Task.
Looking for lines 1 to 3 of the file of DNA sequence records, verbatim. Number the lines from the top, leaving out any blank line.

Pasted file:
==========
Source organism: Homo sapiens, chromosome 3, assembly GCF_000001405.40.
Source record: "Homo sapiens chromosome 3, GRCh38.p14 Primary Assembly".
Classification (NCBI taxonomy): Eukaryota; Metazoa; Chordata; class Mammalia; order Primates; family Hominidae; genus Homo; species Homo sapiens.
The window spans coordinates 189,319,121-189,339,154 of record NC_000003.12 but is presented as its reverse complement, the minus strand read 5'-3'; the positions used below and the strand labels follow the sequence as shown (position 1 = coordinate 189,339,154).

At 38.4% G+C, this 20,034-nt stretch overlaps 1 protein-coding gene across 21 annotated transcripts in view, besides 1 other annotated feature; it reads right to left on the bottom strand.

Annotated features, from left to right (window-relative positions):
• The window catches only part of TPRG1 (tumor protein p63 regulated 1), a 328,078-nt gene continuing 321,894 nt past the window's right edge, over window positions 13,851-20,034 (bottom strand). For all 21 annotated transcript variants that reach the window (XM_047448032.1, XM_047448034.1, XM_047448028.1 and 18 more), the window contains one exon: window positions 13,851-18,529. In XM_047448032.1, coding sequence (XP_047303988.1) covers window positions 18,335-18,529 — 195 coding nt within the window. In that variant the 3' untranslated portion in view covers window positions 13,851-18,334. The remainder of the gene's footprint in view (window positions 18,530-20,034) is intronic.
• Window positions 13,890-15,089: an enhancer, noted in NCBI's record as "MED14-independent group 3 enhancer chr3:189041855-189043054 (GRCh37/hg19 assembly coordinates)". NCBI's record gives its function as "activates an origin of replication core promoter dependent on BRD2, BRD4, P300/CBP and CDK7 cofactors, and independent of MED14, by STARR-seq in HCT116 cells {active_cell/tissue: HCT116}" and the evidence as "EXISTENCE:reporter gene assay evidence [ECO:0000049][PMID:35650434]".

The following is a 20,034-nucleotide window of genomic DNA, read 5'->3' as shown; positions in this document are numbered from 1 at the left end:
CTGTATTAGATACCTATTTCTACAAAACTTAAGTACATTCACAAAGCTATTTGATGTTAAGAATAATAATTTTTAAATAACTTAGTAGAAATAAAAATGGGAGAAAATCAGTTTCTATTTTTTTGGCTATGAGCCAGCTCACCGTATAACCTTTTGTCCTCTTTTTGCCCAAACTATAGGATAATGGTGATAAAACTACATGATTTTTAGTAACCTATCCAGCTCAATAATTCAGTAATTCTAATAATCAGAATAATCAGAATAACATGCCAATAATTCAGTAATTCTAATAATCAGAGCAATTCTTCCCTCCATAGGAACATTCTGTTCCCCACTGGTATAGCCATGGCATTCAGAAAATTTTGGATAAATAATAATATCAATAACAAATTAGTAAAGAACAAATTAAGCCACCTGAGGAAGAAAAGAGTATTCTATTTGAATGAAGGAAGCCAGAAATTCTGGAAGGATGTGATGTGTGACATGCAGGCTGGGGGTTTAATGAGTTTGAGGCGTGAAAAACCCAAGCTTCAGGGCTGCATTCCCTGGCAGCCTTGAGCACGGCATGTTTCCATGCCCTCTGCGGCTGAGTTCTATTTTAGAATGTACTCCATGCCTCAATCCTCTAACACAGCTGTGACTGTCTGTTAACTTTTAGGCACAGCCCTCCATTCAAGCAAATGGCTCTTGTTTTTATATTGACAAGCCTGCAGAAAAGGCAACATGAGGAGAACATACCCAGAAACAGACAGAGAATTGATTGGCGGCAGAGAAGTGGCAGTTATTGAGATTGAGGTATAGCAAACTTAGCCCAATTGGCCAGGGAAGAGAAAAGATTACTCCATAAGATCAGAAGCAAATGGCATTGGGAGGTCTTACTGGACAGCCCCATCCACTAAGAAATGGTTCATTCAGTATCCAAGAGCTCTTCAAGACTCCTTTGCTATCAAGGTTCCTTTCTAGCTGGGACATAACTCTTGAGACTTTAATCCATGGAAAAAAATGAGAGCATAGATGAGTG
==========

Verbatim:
Source organism: Homo sapiens, chromosome 3, assembly GCF_000001405.40.
Source record: "Homo sapiens chromosome 3, GRCh38.p14 Primary Assembly".
Classification (NCBI taxonomy): Eukaryota; Metazoa; Chordata; class Mammalia; order Primates; family Hominidae; genus Homo; species Homo sapiens.